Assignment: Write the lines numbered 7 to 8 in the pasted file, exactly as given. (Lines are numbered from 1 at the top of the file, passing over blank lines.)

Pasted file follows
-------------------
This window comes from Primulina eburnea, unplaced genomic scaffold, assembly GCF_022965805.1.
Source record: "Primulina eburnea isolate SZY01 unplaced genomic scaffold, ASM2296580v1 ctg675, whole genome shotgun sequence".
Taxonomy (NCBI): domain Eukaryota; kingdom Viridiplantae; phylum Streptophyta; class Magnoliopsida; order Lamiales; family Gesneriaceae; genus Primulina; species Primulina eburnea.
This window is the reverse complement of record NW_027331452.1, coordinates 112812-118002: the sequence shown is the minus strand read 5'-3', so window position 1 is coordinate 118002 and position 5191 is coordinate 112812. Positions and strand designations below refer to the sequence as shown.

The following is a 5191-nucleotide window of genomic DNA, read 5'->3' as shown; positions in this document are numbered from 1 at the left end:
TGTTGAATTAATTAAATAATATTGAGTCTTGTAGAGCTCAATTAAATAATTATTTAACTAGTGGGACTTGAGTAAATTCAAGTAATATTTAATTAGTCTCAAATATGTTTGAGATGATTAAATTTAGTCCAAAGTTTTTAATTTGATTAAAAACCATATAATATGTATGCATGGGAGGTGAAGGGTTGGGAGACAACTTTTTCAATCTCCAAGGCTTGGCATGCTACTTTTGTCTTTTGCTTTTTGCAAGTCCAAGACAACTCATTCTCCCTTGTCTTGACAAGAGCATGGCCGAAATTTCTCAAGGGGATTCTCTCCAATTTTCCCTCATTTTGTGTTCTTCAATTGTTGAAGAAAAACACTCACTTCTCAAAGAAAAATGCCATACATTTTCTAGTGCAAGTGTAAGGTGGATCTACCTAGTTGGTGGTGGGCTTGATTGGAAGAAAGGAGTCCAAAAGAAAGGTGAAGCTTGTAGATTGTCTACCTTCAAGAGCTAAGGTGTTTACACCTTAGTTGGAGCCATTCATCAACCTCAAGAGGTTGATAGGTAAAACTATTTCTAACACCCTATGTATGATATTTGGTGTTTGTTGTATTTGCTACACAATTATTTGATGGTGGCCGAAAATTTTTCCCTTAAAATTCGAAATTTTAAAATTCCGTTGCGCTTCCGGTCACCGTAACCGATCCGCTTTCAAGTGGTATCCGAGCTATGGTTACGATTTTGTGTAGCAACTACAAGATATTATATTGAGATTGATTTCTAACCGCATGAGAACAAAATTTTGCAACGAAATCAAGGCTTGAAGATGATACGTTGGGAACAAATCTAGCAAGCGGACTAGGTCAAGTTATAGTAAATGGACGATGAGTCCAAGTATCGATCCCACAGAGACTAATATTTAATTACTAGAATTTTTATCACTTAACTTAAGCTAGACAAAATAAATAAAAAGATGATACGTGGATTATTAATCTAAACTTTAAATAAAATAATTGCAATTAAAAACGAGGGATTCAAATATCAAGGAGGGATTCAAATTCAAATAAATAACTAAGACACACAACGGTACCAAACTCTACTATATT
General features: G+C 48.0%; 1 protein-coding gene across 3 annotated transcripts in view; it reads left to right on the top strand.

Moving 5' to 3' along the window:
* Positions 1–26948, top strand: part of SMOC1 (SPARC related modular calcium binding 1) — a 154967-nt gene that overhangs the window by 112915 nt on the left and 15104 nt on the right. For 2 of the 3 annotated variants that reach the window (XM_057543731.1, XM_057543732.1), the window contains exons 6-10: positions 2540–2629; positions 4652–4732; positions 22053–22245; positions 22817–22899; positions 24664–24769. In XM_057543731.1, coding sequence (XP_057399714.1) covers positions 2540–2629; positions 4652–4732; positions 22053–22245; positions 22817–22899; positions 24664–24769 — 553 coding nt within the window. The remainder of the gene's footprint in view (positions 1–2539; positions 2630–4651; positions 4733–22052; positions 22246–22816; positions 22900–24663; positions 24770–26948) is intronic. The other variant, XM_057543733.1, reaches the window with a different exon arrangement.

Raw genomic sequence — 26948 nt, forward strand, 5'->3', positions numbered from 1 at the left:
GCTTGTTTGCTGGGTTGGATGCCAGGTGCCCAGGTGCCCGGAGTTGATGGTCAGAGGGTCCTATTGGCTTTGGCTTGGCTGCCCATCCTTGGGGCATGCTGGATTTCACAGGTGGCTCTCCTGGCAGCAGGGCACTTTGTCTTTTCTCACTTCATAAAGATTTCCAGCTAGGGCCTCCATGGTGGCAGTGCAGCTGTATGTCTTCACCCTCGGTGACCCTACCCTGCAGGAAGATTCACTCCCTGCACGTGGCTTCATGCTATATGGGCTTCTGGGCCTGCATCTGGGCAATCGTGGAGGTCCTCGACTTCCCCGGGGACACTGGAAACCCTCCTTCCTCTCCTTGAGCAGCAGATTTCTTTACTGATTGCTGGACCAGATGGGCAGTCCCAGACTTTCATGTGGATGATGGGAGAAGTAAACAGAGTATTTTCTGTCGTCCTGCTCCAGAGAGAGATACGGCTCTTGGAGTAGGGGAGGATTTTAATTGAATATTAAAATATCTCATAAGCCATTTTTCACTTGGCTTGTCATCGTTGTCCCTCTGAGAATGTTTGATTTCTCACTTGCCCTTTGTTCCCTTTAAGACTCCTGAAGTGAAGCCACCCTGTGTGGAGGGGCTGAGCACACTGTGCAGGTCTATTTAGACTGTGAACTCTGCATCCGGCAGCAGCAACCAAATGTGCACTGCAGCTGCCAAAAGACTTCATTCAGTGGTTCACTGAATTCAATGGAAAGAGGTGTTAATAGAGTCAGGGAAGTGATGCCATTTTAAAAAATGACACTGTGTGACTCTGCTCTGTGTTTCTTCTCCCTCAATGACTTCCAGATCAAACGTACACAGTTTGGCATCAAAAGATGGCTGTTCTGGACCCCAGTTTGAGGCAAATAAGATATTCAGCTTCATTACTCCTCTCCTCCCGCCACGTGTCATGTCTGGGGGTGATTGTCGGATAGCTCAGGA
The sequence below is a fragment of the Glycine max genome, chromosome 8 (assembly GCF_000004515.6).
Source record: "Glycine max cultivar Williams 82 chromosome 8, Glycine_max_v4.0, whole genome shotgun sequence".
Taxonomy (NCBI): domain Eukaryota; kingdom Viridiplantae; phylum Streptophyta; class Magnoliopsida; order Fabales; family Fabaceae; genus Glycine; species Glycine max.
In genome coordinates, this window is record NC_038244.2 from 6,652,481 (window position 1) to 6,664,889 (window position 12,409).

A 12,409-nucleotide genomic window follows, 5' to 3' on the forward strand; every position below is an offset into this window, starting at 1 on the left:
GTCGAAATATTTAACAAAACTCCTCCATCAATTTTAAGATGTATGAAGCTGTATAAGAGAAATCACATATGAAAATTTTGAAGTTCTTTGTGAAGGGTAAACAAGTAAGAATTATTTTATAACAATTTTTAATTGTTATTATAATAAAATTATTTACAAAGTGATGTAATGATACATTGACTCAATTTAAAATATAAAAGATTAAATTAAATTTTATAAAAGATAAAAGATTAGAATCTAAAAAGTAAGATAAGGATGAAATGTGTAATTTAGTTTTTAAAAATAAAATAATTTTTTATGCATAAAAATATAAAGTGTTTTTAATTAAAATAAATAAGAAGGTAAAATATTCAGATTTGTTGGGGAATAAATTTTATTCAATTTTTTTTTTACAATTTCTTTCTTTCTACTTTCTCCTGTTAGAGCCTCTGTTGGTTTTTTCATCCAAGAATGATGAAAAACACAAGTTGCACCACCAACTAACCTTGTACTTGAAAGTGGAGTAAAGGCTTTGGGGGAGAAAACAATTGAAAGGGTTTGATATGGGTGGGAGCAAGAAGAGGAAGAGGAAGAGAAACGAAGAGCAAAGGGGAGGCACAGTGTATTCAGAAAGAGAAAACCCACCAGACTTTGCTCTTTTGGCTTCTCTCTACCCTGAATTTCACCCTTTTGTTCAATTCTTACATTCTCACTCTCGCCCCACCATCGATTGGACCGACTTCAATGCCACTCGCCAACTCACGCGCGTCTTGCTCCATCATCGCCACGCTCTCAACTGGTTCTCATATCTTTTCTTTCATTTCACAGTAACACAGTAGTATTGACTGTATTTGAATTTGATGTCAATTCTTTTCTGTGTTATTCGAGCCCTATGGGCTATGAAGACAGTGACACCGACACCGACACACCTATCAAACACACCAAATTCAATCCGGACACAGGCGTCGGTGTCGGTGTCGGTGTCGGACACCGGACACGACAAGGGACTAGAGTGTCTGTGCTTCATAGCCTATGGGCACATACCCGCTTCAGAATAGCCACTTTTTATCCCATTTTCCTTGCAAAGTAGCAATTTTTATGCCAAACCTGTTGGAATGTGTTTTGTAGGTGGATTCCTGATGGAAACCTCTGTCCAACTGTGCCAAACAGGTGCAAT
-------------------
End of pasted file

General features: G+C 48.0%; 1 protein-coding gene across 3 annotated transcripts in view; it reads left to right on the top strand.

Moving 5' to 3' along the window: